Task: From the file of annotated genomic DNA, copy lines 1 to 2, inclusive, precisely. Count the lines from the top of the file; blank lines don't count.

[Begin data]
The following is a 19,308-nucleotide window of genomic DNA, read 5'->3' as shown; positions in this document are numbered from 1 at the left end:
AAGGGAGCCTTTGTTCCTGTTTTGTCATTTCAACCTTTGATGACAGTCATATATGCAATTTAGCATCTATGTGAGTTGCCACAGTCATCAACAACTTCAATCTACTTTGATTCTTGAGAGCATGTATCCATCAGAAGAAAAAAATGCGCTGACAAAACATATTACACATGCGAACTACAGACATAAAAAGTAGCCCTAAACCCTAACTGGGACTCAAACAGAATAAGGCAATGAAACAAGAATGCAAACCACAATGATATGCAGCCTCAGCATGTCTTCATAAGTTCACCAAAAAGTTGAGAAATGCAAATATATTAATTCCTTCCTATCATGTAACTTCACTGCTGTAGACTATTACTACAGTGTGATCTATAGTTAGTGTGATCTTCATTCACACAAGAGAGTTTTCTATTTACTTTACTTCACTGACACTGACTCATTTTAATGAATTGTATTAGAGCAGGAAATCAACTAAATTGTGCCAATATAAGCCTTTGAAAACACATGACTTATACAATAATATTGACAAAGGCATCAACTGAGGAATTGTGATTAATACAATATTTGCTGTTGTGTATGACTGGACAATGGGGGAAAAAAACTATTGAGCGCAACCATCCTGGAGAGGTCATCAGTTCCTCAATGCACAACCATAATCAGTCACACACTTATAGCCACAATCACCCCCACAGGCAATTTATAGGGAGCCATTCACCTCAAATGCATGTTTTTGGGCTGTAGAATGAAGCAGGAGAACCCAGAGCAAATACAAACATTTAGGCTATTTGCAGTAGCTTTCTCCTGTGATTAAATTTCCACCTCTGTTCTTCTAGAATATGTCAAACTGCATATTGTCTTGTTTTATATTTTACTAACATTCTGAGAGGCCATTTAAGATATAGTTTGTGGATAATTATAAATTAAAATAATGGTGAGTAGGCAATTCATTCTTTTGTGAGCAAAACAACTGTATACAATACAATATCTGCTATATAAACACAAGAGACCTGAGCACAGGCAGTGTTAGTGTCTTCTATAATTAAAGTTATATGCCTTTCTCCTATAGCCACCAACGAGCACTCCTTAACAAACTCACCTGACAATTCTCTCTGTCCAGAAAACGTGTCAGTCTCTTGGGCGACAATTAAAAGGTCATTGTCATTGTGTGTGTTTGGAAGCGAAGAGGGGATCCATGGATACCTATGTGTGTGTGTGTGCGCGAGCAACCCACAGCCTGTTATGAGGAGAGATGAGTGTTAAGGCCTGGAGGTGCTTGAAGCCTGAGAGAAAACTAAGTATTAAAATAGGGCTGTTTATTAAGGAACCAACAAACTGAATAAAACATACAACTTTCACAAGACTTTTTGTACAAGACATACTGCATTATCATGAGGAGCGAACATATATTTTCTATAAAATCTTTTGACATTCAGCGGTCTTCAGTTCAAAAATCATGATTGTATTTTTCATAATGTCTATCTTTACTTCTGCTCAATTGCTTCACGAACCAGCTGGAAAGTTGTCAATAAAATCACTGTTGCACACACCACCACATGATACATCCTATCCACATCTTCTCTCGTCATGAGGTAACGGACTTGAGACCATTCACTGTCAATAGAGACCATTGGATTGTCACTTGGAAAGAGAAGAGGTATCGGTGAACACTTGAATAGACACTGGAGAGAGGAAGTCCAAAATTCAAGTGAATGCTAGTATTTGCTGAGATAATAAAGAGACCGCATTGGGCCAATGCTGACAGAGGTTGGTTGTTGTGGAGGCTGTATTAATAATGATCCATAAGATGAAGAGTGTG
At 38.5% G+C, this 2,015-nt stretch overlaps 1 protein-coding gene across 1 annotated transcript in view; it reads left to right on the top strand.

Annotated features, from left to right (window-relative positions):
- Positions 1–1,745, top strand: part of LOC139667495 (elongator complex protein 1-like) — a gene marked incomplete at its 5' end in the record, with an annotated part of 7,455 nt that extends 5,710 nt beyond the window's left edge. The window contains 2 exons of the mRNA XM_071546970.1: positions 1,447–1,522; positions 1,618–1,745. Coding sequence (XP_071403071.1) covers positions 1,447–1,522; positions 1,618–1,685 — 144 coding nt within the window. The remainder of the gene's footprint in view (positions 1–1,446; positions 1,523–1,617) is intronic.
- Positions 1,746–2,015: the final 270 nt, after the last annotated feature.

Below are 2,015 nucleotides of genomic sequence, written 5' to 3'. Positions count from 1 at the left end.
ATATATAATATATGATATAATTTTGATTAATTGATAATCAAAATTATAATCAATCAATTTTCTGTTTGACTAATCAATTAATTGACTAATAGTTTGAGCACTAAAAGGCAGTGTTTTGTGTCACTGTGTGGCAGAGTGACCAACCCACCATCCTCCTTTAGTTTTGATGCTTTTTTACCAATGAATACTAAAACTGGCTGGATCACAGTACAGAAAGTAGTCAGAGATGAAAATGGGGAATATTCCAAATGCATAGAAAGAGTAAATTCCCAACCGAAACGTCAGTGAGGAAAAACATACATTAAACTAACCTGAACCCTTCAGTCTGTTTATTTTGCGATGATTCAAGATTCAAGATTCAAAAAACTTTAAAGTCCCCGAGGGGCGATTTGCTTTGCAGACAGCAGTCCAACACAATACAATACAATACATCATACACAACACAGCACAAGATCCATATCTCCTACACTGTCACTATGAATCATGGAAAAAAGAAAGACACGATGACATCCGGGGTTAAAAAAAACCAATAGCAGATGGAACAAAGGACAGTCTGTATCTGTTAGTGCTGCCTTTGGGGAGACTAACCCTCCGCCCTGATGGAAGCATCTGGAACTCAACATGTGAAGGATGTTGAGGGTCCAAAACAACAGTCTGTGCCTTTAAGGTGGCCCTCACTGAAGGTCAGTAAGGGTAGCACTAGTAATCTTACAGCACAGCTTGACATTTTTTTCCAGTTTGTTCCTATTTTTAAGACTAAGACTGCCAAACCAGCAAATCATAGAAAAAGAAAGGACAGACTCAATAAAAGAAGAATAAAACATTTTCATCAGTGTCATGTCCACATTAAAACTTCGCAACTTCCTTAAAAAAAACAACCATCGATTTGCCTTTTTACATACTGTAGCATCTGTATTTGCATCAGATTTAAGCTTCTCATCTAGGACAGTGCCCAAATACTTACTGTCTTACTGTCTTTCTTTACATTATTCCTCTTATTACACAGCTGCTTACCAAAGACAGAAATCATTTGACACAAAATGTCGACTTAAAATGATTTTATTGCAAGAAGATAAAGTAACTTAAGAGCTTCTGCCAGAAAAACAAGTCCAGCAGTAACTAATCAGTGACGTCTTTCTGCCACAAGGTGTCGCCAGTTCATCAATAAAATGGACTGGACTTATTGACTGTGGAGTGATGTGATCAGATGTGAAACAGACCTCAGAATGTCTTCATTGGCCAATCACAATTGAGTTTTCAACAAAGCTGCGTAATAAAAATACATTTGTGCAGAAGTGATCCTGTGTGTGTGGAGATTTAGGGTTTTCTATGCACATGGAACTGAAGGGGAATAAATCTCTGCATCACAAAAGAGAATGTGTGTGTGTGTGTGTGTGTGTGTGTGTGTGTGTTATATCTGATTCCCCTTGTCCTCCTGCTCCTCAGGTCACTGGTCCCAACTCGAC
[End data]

The following is a 19,308-nucleotide window of genomic DNA, read 5'->3' as shown; positions in this document are numbered from 1 at the left end:
AAGGGAGCCTTTGTTCCTGTTTTGTCATTTCAACCTTTGATGACAGTCATATATGCAATTTAGCATCTATGTGAGTTGCCACAGTCATCAACAACTTCAATCTACTTTGATTCTTGAGAGCATGTATCCATCAGAAGAAAAAAATGCGCTGACAAAACATATTACACATGCGAACTACAGACATAAAAAGTAGCCCTAAACCCTAACTGGGACTCAAACAGAATAAGGCAATGAAACAAGAATGCAAACCACAATGATATGCAGCCTCAGCATGTCTTCATAAGTTCACCAAAAAGTTGAGAAATGCAAATATATTAATTCCTTCCTATCATGTAACTTCACTGCTGTAGACTATTACTACAGTGTGATCTATAGTTAGTGTGATCTTCATTCACACAAGAGAGTTTTCTATTTACTTTACTTCACTGACACTGACTCATTTTAATGAATTGTATTAGAGCAGGAAATCAACTAAATTGTGCCAATATAAGCCTTTGAAAACACATGACTTATACAATAATATTGACAAAGGCATCAACTGAGGAATTGTGATTAATACAATATTTGCTGTTGTGTATGACTGGACAATGGGGGAAAAAAACTATTGAGCGCAACCATCCTGGAGAGGTCATCAGTTCCTCAATGCACAACCATAATCAGTCACACACTTATAGCCACAATCACCCCCACAGGCAATTTATAGGGAGCCATTCACCTCAAATGCATGTTTTTGGGCTGTAGAATGAAGCAGGAGAACCCAGAGCAAATACAAACATTTAGGCTATTTGCAGTAGCTTTCTCCTGTGATTAAATTTCCACCTCTGTTCTTCTAGAATATGTCAAACTGCATATTGTCTTGTTTTATATTTTACTAACATTCTGAGAGGCCATTTAAGATATAGTTTGTGGATAATTATAAATTAAAATAATGGTGAGTAGGCAATTCATTCTTTTGTGAGCAAAACAACTGTATACAATACAATATCTGCTATATAAACACAAGAGACCTGAGCACAGGCAGTGTTAGTGTCTTCTATAATTAAAGTTATATGCCTTTCTCCTATAGCCACCAACGAGCACTCCTTAACAAACTCACCTGACAATTCTCTCTGTCCAGAAAACGTGTCAGTCTCTTGGGCGACAATTAAAAGGTCATTGTCATTGTGTGTGTTTGGAAGCGAAGAGGGGATCCATGGATACCTATGTGTGTGTGTGTGCGCGAGCAACCCACAGCCTGTTATGAGGAGAGATGAGTGTTAAGGCCTGGAGGTGCTTGAAGCCTGAGAGAAAACTAAGTATTAAAATAGGGCTGTTTATTAAGGAACCAACAAACTGAATAAAACATACAACTTTCACAAGACTTTTTGTACAAGACATACTGCATTATCATGAGGAGCGAACATATATTTTCTATAAAATCTTTTGACATTCAGCGGTCTTCAGTTCAAAAATCATGATTGTATTTTTCATAATGTCTATCTTTACTTCTGCTCAATTGCTTCACGAACCAGCTGGAAAGTTGTCAATAAAATCACTGTTGCACACACCACCACATGATACATCCTATCCACATCTTCTCTCGTCATGAGGTAACGGACTTGAGACCATTCACTGTCAATAGAGACCATTGGATTGTCACTTGGAAAGAGAAGAGGTATCGGTGAACACTTGAATAGACACTGGAGAGAGGAAGTCCAAAATTCAAGTGAATGCTAGTATTTGCTGAGATAATAAAGAGACCGCATTGGGCCAATGCTGACAGAGGTTGGTTGTTGTGGAGGCTGTATTAATAATGATCCATAAGATGAAGAGTGTG